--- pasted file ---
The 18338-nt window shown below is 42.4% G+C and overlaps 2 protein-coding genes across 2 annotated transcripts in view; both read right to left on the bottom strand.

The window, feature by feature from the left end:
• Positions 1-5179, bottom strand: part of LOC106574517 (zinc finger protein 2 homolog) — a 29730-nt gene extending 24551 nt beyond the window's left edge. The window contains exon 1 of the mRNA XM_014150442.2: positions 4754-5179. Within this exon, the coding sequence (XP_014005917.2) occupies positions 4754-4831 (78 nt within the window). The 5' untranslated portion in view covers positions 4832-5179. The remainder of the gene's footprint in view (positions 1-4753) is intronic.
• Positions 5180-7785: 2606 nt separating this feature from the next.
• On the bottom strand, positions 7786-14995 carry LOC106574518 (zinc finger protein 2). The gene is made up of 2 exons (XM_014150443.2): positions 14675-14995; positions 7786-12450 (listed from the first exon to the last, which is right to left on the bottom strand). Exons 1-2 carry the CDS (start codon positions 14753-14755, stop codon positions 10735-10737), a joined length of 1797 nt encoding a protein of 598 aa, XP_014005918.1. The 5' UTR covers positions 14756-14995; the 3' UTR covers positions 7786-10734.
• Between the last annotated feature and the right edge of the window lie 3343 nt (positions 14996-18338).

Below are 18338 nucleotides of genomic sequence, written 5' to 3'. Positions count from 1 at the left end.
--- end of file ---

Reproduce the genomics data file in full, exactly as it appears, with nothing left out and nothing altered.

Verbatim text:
The 18338-nt window shown below is 42.4% G+C and overlaps 2 protein-coding genes across 2 annotated transcripts in view; both read right to left on the bottom strand.

The window, feature by feature from the left end:
• Positions 1-5179, bottom strand: part of LOC106574517 (zinc finger protein 2 homolog) — a 29730-nt gene extending 24551 nt beyond the window's left edge. The window contains exon 1 of the mRNA XM_014150442.2: positions 4754-5179. Within this exon, the coding sequence (XP_014005917.2) occupies positions 4754-4831 (78 nt within the window). The 5' untranslated portion in view covers positions 4832-5179. The remainder of the gene's footprint in view (positions 1-4753) is intronic.
• Positions 5180-7785: 2606 nt separating this feature from the next.
• On the bottom strand, positions 7786-14995 carry LOC106574518 (zinc finger protein 2). The gene is made up of 2 exons (XM_014150443.2): positions 14675-14995; positions 7786-12450 (listed from the first exon to the last, which is right to left on the bottom strand). Exons 1-2 carry the CDS (start codon positions 14753-14755, stop codon positions 10735-10737), a joined length of 1797 nt encoding a protein of 598 aa, XP_014005918.1. The 5' UTR covers positions 14756-14995; the 3' UTR covers positions 7786-10734.
• Between the last annotated feature and the right edge of the window lie 3343 nt (positions 14996-18338).

Below are 18338 nucleotides of genomic sequence, written 5' to 3'. Positions count from 1 at the left end.